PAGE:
When I saw the above commercial during the past Super Bowl, I didn’t immediately forget that Detroit is Dying ... Quickly. So who would have guessed that at the same time that Motown’s population is plummeting and its jobs disappearing, it’s Jewish life is being reborn?
When I was growing up in Detroit in the 1970s and 80s, the notion that Jews would return to the city—literally the areas of old Detroit that housed the core of the community for a hundred years—was a remote fantasy. The community had been moving to the suburbs since the 1950s. By the time I was born, the Jewish community, and all the synagogues and temples, had moved to the suburbs. My parents’ choice to live in the city was never quite understood. Two small shuls stuck it out.
However, Detroit’s Jewish community, whose members live almost entirely in the suburbs, is not ready to give up on a city that has such a rich and vibrant Jewish past. In addition to the new Moishe House, and a Repair the World volunteer, a landmark synagogue recently was saved. The Isaac Agree Downtown Synagogue was about to close its doors and sell the building after 90 years. The situation had been so bad that the synagogue needed to recruit the bartender of a nearby night club to make a minyan. A group of my contemporaries, old shul members and younger Jews have banded together and saved the shul. The compelling saga was even covered by NPR.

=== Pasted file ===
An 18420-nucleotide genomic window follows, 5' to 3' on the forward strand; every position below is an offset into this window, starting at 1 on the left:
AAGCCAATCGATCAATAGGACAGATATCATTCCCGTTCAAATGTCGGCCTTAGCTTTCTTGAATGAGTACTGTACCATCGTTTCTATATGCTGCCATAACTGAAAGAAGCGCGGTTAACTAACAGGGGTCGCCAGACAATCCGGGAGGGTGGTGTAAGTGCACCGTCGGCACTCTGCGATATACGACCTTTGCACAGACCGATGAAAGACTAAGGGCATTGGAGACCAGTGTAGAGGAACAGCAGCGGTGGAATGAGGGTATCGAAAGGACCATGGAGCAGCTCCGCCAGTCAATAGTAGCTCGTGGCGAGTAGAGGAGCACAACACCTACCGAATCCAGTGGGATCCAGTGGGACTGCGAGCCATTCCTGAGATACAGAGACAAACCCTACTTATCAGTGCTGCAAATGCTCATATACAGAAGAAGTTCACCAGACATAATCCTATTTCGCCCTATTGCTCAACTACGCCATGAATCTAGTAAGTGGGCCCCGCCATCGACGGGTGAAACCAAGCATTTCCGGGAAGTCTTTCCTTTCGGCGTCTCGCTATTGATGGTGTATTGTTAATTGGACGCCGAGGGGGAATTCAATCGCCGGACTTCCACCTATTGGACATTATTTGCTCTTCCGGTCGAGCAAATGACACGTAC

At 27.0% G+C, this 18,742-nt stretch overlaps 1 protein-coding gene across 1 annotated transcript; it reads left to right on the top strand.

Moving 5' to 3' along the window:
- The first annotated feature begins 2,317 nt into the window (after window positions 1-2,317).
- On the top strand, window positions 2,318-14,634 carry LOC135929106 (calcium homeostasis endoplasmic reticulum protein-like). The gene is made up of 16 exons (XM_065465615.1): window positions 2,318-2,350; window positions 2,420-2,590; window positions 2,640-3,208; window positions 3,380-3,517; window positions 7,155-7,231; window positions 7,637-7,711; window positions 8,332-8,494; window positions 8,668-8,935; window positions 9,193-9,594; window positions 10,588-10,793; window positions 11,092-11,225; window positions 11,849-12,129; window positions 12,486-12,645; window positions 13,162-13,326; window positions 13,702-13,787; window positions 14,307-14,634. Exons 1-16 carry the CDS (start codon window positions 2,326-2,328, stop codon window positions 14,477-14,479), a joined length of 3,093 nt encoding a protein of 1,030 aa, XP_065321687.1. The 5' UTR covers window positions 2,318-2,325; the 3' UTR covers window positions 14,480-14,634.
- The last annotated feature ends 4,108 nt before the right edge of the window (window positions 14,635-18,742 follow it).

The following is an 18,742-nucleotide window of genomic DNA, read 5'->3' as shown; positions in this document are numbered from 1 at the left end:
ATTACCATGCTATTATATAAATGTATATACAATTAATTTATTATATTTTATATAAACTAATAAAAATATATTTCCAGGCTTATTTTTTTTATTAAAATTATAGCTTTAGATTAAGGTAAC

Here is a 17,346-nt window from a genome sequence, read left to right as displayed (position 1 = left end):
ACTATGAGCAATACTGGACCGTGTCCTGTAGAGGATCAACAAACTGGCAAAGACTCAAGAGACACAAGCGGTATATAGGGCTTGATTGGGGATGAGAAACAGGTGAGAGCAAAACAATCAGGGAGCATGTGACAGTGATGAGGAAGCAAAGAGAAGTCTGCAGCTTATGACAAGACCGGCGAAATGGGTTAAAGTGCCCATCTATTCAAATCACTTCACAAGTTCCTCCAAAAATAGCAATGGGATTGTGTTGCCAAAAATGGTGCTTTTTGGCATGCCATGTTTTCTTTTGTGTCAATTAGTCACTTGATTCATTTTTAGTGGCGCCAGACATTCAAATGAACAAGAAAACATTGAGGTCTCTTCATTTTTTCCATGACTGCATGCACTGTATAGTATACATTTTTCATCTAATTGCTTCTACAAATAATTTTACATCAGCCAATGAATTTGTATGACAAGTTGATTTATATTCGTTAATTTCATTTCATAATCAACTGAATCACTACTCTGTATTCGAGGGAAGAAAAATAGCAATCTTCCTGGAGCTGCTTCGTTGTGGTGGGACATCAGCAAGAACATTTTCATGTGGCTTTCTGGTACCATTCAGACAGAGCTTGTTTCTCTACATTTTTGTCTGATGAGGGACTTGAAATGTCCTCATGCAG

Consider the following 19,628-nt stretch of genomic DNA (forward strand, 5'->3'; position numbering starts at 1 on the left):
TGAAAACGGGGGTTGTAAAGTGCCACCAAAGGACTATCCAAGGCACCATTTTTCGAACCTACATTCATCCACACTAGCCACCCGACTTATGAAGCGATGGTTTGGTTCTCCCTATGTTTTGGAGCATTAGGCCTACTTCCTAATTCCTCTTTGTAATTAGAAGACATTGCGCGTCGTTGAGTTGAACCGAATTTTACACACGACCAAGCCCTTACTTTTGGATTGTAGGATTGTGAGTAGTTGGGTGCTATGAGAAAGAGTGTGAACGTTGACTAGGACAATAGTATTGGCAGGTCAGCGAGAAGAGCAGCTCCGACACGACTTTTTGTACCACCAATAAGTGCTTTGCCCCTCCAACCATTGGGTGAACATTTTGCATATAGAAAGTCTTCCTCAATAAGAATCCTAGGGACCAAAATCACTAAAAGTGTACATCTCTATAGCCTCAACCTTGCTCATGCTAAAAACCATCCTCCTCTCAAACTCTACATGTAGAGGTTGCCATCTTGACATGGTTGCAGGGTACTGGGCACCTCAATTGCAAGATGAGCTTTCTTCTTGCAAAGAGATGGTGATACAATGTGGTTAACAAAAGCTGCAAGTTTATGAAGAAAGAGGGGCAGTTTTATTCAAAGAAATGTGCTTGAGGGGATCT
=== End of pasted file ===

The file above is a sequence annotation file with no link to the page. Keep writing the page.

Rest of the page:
Detroit’s Jews are resilient. Instead of closing the Downtown Synagogue, they celebrated their 90th year with 300 people.
It’s good to see people sticking it out and rebuilding a dwindling community. How long it will last is anyone’s guess.